Between the Lives by Jessica Shirvington
My rating: 5 of 5 stars
The perfect life or the perfect love. You choose.
For as long as she can remember, Sabine has lived two lives. Every 24 hours she shifts to her ‘other’ life – a life where she is exactly the same, but absolutely everything else is different: different family, different friends, different social expectations. In one life she has a sister, in the other she does not. In one life she’s a straight-A student with the perfect boyfriend, in the other she’s considered a reckless delinquent. Nothing about her situation has ever changed, until the day when she discovers a glitch: the arm she breaks in one life is perfectly fine in the other.
With this new knowledge, Sabine begins a series of increasingly risky experiments that bring her dangerously close to the life she’s always wanted. But if she can only have one life, which is the one she’ll choose?
A compelling psychological thriller about a girl who lives two parallel lives – this is Sliding Doors for the YA audience. – From the synopsis on the Goodreads page for Between the Lives
So I borrowed this book from my local library. I was immediately drawn to it, the storyline seemed so interesting and I was desperate to start reading it after having been in a reading slump on holiday, with only access to Kindle books. I wanted a physical book to read as I found the adjustment to electronic books quite challenging, and have that effortless ease of reading when I can hold that book in my hands and flip the pages.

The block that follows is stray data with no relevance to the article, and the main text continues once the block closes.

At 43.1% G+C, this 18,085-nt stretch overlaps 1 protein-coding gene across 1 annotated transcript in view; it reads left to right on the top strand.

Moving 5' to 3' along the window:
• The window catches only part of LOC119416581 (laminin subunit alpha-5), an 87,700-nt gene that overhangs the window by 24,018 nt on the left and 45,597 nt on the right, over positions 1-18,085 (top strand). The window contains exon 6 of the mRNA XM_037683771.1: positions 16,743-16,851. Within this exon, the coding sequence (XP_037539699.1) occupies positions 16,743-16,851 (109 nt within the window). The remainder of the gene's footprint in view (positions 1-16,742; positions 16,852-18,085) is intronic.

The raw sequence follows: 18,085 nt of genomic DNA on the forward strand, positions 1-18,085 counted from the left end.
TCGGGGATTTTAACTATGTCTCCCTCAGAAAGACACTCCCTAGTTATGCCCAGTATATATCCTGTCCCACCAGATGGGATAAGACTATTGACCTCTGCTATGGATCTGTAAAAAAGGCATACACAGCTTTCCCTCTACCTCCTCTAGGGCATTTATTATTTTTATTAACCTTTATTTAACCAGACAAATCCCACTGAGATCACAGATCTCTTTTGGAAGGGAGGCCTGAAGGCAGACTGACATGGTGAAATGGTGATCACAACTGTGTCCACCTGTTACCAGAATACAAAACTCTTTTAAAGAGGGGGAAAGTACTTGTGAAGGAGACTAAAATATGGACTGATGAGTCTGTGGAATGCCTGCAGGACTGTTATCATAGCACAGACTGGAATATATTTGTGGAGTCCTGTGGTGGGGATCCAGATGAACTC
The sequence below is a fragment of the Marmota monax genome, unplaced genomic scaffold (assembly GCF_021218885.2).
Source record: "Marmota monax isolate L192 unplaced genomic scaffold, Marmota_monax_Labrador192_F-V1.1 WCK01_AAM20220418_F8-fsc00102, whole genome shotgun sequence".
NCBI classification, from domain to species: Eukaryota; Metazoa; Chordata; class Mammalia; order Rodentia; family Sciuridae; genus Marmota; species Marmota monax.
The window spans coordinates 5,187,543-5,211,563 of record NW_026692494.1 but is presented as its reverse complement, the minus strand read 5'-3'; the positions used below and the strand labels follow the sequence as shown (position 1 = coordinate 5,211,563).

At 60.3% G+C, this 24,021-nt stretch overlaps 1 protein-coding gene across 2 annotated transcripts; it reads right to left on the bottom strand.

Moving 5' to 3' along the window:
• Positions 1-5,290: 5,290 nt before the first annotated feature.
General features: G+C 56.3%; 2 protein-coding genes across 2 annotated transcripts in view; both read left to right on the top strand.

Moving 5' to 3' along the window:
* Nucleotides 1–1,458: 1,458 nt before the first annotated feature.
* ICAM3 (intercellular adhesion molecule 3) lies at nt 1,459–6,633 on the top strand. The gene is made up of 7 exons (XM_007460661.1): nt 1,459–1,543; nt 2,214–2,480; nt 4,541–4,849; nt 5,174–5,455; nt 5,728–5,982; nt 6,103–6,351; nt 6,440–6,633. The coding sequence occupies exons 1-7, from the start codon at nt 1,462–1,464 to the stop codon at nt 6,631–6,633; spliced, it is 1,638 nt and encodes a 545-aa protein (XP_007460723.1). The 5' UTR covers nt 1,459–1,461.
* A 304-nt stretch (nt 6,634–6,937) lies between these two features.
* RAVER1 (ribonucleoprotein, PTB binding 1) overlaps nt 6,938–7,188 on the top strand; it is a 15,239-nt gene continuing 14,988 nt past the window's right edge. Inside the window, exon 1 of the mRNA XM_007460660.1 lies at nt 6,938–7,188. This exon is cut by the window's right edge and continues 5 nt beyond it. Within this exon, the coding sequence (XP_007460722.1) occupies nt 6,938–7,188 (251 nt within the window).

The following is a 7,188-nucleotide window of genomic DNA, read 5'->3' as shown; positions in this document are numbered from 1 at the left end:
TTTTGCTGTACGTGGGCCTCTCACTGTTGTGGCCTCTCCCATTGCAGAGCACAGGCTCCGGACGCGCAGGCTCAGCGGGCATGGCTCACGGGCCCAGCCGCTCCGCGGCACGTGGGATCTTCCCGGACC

Oh my goodness – this book brought everything, the feels, the heartbreak, the hope and the hunger for more. I devoured the majority of this in one night, one broken, beautiful night reading in bed, the tears simply pouring from my eyes, me sobbing and shaking, so overcome with blatant emotion. At several points, I was so hysterical I almost woke up my parents. I suggest anyone about to read this book listen to Coldplay’s album X&Y whilst you read it, in particularly those last chapters. I promise it adds to the story and the reading experience, and the lyrics and music beautifully suit the plot line and the atmosphere that the writer has so cleverly weaved.